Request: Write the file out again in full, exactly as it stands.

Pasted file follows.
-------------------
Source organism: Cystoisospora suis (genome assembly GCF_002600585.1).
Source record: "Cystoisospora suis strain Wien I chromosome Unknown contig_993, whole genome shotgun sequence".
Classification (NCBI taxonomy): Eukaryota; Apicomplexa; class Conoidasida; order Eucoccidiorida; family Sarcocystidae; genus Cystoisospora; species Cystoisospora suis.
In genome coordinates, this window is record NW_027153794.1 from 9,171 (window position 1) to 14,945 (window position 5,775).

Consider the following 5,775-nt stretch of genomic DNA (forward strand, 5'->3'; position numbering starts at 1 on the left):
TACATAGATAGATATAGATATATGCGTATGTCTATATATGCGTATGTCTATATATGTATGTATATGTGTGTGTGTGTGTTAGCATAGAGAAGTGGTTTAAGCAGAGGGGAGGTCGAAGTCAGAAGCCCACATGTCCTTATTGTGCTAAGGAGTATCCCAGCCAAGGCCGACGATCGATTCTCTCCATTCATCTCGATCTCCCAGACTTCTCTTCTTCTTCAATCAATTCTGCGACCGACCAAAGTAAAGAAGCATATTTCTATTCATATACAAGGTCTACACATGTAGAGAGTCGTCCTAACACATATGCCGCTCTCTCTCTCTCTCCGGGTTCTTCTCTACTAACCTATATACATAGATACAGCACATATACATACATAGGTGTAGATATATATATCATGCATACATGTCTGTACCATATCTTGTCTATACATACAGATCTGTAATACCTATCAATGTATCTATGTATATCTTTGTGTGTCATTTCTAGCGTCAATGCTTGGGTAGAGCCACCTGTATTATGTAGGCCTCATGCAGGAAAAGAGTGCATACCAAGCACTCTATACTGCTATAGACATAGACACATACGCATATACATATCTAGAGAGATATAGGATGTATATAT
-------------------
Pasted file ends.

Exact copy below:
Source organism: Cystoisospora suis (genome assembly GCF_002600585.1).
Source record: "Cystoisospora suis strain Wien I chromosome Unknown contig_993, whole genome shotgun sequence".
Classification (NCBI taxonomy): Eukaryota; Apicomplexa; class Conoidasida; order Eucoccidiorida; family Sarcocystidae; genus Cystoisospora; species Cystoisospora suis.
In genome coordinates, this window is record NW_027153794.1 from 9,171 (window position 1) to 14,945 (window position 5,775).

Consider the following 5,775-nt stretch of genomic DNA (forward strand, 5'->3'; position numbering starts at 1 on the left):
TACATAGATAGATATAGATATATGCGTATGTCTATATATGCGTATGTCTATATATGTATGTATATGTGTGTGTGTGTGTTAGCATAGAGAAGTGGTTTAAGCAGAGGGGAGGTCGAAGTCAGAAGCCCACATGTCCTTATTGTGCTAAGGAGTATCCCAGCCAAGGCCGACGATCGATTCTCTCCATTCATCTCGATCTCCCAGACTTCTCTTCTTCTTCAATCAATTCTGCGACCGACCAAAGTAAAGAAGCATATTTCTATTCATATACAAGGTCTACACATGTAGAGAGTCGTCCTAACACATATGCCGCTCTCTCTCTCTCTCCGGGTTCTTCTCTACTAACCTATATACATAGATACAGCACATATACATACATAGGTGTAGATATATATATCATGCATACATGTCTGTACCATATCTTGTCTATACATACAGATCTGTAATACCTATCAATGTATCTATGTATATCTTTGTGTGTCATTTCTAGCGTCAATGCTTGGGTAGAGCCACCTGTATTATGTAGGCCTCATGCAGGAAAAGAGTGCATACCAAGCACTCTATACTGCTATAGACATAGACACATACGCATATACATATCTAGAGAGATATAGGATGTATATAT